2019 has been a tale of two polar opposite seasons for Lourdes Gurriel Jr.
During his first 13 games of the season, Gurriel looked lost at the plate and had difficulty with the most routine plays at second base. A botched throw to first base on April 14th was the tipping point. He was removed from the game shortly afterwards and demoted to triple-A the following day.
That might’ve been the end of Gurriel’s season with the Blue Jays, but on May 24th, he returned to the Major League club and brought Cavan Biggio along for the ride. Ever since then, Gurriel’s been one of baseball’s hottest hitters. Yes, that Lourdes Gurriel Jr.
His dramatic turnaround has been one of the most pleasant surprises of the Blue Jays’ 2019 in a season devoid of much joy. Gurriel’s fall and rise has been fascinating to watch; the player who had the yips at second base looks like a complete natural out in left field.
Gurriel’s play as of late surely has the organization feeling much better about their $22 million investment as an international free agent. The Blue Jays’ brand new left fielder resembles the same hitter who compiled an 11-game multi-hit streak last July.
During that stretch last summer, there was nothing he couldn’t hit. Gurriel’s putting up a similar hot streak since his May 24th promotion.
That’s nearly triple the sample size from his early season stint and Gurriel has re-discovered his power during his second go-around. These numbers look more like the Gurriel of 2018, not the deer-in-the-headlights version of the same player from earlier this year.
It seems like the big difference for Gurriel at the plate this time is he’s hitting the ball with authority again. Through March and April, his average exit velocity on base hits was 87.8 MPH. Through May and June, Gurriel’s averaging 97.7 MPH off the bat, a 10 mile per hour increase on his balls in play.
As fun as he’s been to watch at the plate, the much more encouraging turnaround for Gurriel has been his defense. Where he was once a liability in the infield, he now looks like a complete natural in the outfield. The man has played 30 games in the outfield this year and already has six outfield assists, tied for the third-most in baseball this year.
— Toronto Blue Jays (@BlueJays) June 23, 2019
Left field seems like Gurriel’s happy place. At that position, he’s able to emulate of the tendencies he picked up as a shortstop, but he just has a lot more ground to cover and has to deal with fly balls now. At no point has Gurriel looked out of place in the outfield.
Meanwhile, you’d think someone like Teoscar Hernandez was a converted infielder player the outfield, but nope, it’s Gurriel. Last week on the Blue Jays TV broadcast, Buck Martinez gave Gurriel some high praise, saying “I don’t know that I’ve ever seen a player make such a smooth transition as Gurriel did to left field.”
In retrospect, the fact that the team signed veteran shortstop Freddy Galvis should’ve been indicative about the organization’s confidence in Gurriel’s long-term ability to play the infield. While Lourdes made some flashy plays at shortstop last season, it was often in an unorthodox fashion and he was guilty of overcomplicating plays when they didn’t need to be.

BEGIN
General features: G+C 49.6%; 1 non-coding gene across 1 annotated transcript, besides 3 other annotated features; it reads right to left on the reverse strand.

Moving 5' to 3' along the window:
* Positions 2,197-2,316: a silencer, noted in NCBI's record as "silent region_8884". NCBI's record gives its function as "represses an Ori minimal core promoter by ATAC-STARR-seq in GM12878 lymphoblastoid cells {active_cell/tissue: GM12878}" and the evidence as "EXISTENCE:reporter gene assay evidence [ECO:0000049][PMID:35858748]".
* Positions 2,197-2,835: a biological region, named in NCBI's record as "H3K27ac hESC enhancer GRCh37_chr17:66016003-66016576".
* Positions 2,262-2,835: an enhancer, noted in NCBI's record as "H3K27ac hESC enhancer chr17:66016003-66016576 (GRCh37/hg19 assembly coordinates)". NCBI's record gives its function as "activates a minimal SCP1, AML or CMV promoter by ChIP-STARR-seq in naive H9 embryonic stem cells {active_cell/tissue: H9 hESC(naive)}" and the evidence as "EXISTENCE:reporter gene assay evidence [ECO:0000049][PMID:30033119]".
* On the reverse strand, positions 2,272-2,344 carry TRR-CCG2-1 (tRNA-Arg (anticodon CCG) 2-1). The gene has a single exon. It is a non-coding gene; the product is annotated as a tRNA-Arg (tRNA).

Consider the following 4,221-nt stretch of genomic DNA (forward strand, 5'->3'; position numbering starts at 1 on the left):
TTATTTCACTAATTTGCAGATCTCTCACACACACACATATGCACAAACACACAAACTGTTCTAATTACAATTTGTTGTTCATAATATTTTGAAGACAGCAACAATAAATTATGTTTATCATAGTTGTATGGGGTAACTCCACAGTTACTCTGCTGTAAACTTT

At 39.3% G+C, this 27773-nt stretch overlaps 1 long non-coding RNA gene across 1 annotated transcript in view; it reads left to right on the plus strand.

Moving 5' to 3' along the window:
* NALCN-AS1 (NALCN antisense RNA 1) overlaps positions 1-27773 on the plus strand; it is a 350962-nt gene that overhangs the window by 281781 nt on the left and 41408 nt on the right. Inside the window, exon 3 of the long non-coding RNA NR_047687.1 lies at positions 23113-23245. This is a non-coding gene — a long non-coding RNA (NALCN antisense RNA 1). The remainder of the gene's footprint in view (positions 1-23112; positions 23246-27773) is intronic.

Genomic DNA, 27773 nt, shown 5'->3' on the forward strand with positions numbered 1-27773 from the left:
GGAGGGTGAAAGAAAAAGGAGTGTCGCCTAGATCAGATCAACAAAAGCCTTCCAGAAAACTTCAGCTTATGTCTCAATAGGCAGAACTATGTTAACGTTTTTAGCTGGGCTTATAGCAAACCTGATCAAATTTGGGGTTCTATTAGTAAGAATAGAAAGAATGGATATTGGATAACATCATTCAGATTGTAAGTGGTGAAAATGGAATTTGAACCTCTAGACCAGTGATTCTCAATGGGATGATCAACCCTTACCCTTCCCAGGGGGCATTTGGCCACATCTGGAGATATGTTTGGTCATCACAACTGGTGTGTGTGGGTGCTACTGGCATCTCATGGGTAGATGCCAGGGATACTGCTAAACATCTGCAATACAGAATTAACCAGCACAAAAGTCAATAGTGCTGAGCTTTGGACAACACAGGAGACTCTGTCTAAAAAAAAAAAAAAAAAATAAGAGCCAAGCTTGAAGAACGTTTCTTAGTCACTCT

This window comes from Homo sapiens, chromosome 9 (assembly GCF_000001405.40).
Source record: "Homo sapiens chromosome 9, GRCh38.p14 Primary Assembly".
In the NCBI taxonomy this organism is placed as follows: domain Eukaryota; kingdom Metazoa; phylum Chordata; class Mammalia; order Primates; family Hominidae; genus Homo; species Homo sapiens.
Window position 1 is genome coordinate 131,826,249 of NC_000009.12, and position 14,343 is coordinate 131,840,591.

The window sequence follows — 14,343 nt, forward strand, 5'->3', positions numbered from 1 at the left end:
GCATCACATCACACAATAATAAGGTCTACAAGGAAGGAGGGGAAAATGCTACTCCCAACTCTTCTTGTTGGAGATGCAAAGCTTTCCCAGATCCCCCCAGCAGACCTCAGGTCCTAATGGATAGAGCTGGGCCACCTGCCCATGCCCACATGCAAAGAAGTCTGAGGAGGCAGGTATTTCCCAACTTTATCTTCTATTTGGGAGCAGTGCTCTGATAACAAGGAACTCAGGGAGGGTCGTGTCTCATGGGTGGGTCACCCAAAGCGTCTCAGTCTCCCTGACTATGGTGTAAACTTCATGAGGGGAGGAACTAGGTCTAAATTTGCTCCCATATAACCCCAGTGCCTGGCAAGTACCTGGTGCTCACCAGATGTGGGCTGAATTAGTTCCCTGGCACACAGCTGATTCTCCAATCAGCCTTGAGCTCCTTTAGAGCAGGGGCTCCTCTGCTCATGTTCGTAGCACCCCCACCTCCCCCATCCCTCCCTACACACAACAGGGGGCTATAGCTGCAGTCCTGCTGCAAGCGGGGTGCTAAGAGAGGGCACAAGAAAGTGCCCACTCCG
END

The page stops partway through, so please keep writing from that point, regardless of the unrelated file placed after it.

It seems highly unlikely that Gurriel will ever see the infield again, but by moving him to the outfield, that opened up an opportunity on the infield for Cavan Biggio and very soon, Bo Bichette. Unless Gurriel shifts over to first base, that everyday left field position is his to lose.
I was at the Rogers Centre for this game and was sitting down in section 130 about 10 rows back and vividly remember this play. Off the bat, I was convinced Gurriel had no chance at this play. Given the ground he had to cover, it seemed impossible to make this catch. Somehow, he did.
— Toronto Blue Jays (@BlueJays) June 8, 2019
Plus, how about his presence of mind to get the ball back to second base on a perfect line right to the bag. These are the type of plays pulled off by defenders who have been patrolling the outfield for years. Gurriel’s been doing it for five weeks.
His robust arm strength in the outfield is an intriguing aspect of his game. Gurriel evokes memories of Jose Bautista’s outfield arm circa 2011 when Joey Bats had 13 outfield assists in right field. If opposing runners continue to challenge Gurriel’s arm, he should have no problem surpassing that mark set by Bautista in 2011.
In case you were wondering, Jesse Barfield has the Blue Jays club record for most outfield assists in a single season with 22 assists in 1985. Barfield doesn’t get nearly enough credit for his cannon of an arm, but that’s another topic for another day.
Even during his early season slump, most people figured he would hit his way out of it. The issue was clearly his defensive ability, which does not remedy itself when it goes uncorrected at the big league level. Hence the demotion to triple-A.
The danger with Gurriel is much like Randal Grichuk, because of his lack of ability to draw a walk, Gurriel is prone to prolonged slumps. The getting’s good right now because he’s putting everything in play and most balls are dropping for hits, but when he starts striking out again and fails to work counts, Gurriel will be frustrating to watch.
At points earlier in the season, Gurriel looked like he might become an eventual cast-off, but along with Biggio, Vladimir Guerrero Jr. and in the future, Bo Bichette, Gurriel looks to become part of the “core four” hitters who will anchor this Blue Jays lineup for years to come.